Finally, analysis of the correlation of quantitative traits with environmental factors has been widely used to detect natural selection in the wild (Ford, 1975; Endler, 1986), and some data are available on the existence of latitudinal clines for quantitative traits in Palearctic populations of D. subobscura (Prevosti, 1955, Misra and Reeve, 1964; Pfriem, 1983; Pegueroles et al., 1995). Nevertheless, studies of this kind rely heavily on all samples being reared under the same laboratory conditions prior to measurement. As it is clearly shown in our analysis of the effect of rearing in the laboratory, all samples should be measured immediately after being collected, or at least be kept in the laboratory for the same period of time, to get reliable estimates of the existence of natural selection acting on quantitative traits in natural populations.

ACKNOWLEDGMENTS

Research supported by Grant PB86-0014 of the Dirección General de Investigación Científica y Técnica (Spain). We are grateful to Dr. C. Arenas (Dept. d' Estadística, Universitat de Barcelona) for her valuable suggestions. We also thank Mr. Robin Rycroft (S.A.L., Universitat de Barcelona) for the English correction.

RESUMO

A plasticidade fenotípica de alguns caracteres quantitativos foi estudada em duas populações colonizadoras de Drosophila subobscura (Davis e Eureka, Califórnia). Analisaram-se tanto o efeito da temperatura como o da criação em laboratório. A criação em laboratório durante quatro gerações a 18°C aumentou significativamente o comprimento da asa e da tíbia. Este incremento foi semelhante ao obtido quando as moscas foram cultivadas a 13°C durante duas gerações. O ambiente de temperatura baixa pode ser considerado mais estressante para as fêmeas, pois elas apresentaram um aumento na variância fenotípica. As duas populações analisadas apresentaram uma grande plasticidade fenotípica, apesar do "gargalo" genético produzido durante o processo colonizador. Nossos estudos mostram que a manutenção das moscas no laboratório por um período de tempo relativamente curto é capaz de mudar significativamente alguns caracteres quantitativos, sendo fundamental analisar as moscas imediatamente após capturá-las, para se obterem estimativas confiáveis na análise de tais caracteres nas populações naturais.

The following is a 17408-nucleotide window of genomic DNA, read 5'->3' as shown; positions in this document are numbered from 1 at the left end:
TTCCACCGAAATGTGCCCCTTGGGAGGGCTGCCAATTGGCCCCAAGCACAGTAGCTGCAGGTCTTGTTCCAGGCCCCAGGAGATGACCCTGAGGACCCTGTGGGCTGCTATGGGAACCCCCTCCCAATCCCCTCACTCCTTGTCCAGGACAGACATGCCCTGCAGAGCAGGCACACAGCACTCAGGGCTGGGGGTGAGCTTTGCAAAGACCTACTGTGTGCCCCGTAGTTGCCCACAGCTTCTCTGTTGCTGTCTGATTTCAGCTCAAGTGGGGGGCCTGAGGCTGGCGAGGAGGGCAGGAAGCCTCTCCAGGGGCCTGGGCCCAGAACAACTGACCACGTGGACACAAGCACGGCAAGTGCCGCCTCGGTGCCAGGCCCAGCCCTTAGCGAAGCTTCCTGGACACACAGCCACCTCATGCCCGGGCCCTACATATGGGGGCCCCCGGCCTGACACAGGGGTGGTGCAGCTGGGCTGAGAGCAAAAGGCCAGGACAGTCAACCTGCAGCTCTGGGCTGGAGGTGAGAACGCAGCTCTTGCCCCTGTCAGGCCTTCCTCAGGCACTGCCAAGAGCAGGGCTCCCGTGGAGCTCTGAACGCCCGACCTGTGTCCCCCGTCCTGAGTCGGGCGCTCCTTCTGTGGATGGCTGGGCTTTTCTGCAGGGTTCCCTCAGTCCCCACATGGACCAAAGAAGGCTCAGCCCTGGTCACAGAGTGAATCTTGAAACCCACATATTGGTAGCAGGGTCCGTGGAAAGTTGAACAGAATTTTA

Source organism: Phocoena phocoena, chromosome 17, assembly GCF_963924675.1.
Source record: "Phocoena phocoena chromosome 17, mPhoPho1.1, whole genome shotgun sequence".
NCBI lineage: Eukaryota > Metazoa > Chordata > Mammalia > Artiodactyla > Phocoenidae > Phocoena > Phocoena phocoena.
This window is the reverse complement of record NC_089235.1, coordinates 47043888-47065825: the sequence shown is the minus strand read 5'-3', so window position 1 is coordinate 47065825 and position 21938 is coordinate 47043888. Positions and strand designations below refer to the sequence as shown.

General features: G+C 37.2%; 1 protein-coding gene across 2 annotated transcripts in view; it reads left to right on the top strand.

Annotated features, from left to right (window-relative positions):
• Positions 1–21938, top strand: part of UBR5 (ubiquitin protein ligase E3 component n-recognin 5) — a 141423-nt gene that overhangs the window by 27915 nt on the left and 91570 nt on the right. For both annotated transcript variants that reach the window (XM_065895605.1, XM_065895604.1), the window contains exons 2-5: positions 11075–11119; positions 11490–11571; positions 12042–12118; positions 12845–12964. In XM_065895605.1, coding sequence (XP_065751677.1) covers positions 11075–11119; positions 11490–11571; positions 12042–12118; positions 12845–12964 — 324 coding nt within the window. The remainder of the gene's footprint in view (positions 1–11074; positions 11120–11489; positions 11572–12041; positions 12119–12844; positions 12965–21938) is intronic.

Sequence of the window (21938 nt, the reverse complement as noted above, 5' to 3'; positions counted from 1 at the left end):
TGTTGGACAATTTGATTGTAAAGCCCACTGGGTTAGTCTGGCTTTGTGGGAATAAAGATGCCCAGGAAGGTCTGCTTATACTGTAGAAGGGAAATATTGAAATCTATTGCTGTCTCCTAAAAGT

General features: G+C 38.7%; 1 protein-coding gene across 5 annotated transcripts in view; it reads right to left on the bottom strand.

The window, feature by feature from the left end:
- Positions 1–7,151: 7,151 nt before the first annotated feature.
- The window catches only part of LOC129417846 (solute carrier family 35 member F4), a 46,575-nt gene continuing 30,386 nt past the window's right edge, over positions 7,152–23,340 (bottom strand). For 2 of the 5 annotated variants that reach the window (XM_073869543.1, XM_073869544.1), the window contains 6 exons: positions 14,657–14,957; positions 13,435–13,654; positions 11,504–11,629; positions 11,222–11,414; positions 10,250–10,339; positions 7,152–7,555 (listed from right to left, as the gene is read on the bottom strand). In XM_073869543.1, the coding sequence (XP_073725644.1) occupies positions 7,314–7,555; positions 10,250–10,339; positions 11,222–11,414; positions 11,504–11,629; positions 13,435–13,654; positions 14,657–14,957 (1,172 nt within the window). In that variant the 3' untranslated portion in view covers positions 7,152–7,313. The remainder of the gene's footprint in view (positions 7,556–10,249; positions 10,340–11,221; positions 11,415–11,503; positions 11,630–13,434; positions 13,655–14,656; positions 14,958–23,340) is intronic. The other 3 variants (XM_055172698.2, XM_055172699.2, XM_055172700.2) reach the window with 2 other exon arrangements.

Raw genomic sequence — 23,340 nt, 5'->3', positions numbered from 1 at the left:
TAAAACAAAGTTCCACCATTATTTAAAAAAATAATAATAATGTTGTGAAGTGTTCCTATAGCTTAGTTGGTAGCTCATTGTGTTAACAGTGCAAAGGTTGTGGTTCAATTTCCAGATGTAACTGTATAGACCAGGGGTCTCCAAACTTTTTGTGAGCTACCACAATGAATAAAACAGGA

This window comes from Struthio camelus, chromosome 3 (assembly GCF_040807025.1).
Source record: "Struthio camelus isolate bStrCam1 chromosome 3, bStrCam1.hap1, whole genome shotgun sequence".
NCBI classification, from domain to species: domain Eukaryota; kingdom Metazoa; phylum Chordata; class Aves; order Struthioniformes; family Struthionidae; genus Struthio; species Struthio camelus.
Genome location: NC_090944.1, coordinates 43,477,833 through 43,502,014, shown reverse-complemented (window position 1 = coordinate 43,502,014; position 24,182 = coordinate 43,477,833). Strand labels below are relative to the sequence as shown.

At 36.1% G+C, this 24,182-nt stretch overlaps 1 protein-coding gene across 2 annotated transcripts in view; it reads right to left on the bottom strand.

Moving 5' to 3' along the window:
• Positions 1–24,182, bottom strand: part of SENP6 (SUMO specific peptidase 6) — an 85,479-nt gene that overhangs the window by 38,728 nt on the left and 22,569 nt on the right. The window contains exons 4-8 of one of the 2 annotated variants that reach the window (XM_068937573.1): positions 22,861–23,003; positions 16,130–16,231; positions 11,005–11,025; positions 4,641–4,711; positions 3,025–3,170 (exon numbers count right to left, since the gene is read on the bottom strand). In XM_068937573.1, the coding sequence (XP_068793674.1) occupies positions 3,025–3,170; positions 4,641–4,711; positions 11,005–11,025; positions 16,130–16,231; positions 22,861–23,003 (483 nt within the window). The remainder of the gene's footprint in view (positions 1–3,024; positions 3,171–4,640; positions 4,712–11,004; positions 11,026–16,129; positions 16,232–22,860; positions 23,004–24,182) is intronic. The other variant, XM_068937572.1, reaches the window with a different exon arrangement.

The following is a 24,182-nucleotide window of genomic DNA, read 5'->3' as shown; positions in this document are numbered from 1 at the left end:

(Received July 3, 1998)

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Publication Dates

  • Publication in this collection
    17 Feb 2000
  • Date of issue
    Dec 1999

History

  • Received
    03 July 1998